Junkyard Planet: Travels in the Billion-Dollar Trash Trade by Adam Minter
His wife says it best: “I never knew garbage until I knew Adam Minter.”
Minter spent his high school days working in the family scrap yard in the U.S., but these days he reports from Shanghai for Bloomberg, freelancing on the side for publications like Scrap and Recycling International.
After reading Junkyard Planet you’ll have to agree: Minter certainly knows his scrap.
The planetary junkyard is a multifarious and complicated place.
A bum scavenges beverage cans out of trash bins and sells them to a roving scrap buyer with a pickup truck. The buyer sells the paper and metals he collects to a local scrap yard which acts as an accumulator, selling on bales of newspapers, cans, wire and used plumbing to larger yards that specialize.
Those larger yards sell container loads to buyers from China who ship the containers to Shenzhen for sorting and processing. Once the insulation has been stripped from the wire and the shredded washing machine motors have been sorted (by hand) into their copper, white metal and aluminum components, the pure metal is sold on to foundries which do the actual recycling—turning used metal or paper into new ingots or cardboard.
Why China? The immediate assumption is about cheap labor, but if labor costs were the key it would all be done in Bangladesh or Burkina Faso.
China is a scrap magnet because of all the stuff it sells to the U.S. It’s all shipped in containers. The U.S. sells few manufactured goods to China, so most of the containers have to be shipped back empty. Sending a container load from Los Angeles to Shenzhen might cost US$400, from Los Angeles to Chicago might cost $2400. When you’re moving scrap around, shipping costs make all the difference. So China gets inexpensive raw materials.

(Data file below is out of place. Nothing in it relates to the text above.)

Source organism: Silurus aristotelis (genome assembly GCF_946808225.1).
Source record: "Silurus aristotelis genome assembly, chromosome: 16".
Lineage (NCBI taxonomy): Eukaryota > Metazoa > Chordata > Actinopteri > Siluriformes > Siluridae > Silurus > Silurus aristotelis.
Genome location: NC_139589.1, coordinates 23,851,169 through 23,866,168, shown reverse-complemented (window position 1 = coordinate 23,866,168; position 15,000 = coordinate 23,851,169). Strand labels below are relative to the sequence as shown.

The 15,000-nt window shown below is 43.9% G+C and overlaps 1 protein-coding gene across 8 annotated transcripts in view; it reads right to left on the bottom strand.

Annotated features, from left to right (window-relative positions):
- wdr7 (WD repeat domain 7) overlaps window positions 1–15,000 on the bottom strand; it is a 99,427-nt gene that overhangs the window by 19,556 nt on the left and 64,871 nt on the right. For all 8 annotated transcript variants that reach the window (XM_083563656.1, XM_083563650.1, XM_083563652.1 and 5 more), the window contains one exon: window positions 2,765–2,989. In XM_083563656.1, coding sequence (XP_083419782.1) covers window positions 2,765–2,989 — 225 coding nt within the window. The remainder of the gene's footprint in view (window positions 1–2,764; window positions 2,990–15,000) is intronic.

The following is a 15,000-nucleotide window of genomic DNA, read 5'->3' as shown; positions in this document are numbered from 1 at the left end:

But an even more important point is that today the U.S. doesn’t manufacture enough to recycle all the scrap metal it throws away.
This is a complicated tale. In Junkyard Planet it’s told as a travelogue. Minter describes in the first person visiting scrap yards, processing facilities and foundries with some of the many colorful characters at the heart of the scrap trade.
His account focuses mostly on China (“the capital of the junkyard planet”) and the U.S. (“the Saudi Arabia of scrap”) but he detours briefly to Europe and Malaysia and to some truly godforsaken junk yards in India.
He has plenty to choose from. The industry’s long, worldwide supply chain turns over $500 billion a year and employs more people than any other business apart from agriculture.
Minter also makes the case as an environmentalist. He sorts his trash and fully subscribes to “reduce, reuse, recycle”; though “reduce” doesn’t get much of a look-in during his account of his travels.
Your 2G phone is no longer in demand even in Africa, but don’t just chuck it in with the food scraps and lawn clippings. There are workers in China who specialize in extracting the chips and firms who recycle them into talking dolls and other gadgets. The copper, zinc and precious metals are reclaimed from the circuit board, and the plastic is shredded and remelted.
If your drink cans didn’t go to China they would end up as landfill, and recycling a ton of aluminum uses about 8% of the energy required to smelt it from newly mined alumina and bauxite. Minter makes a convincing case.
His Bloomberg journalistic standards in evidence, Minter has turned out a book with a detailed, useful index and quite a few interesting and relevant photographs. His account contains enough statistics to qualify as a casual reference, but they don’t get in the way of the human stories it tells.
Liquids (used solvents, chemical plant by-products, used plating solution, etc.) aren’t mentioned (Minter describes himself as metal-centric), but otherwise the book provides a useful tour of today’s junkyard planet.
Minter will convince you, as he has his wife, that it’s a topic worthy of being much more widely understood.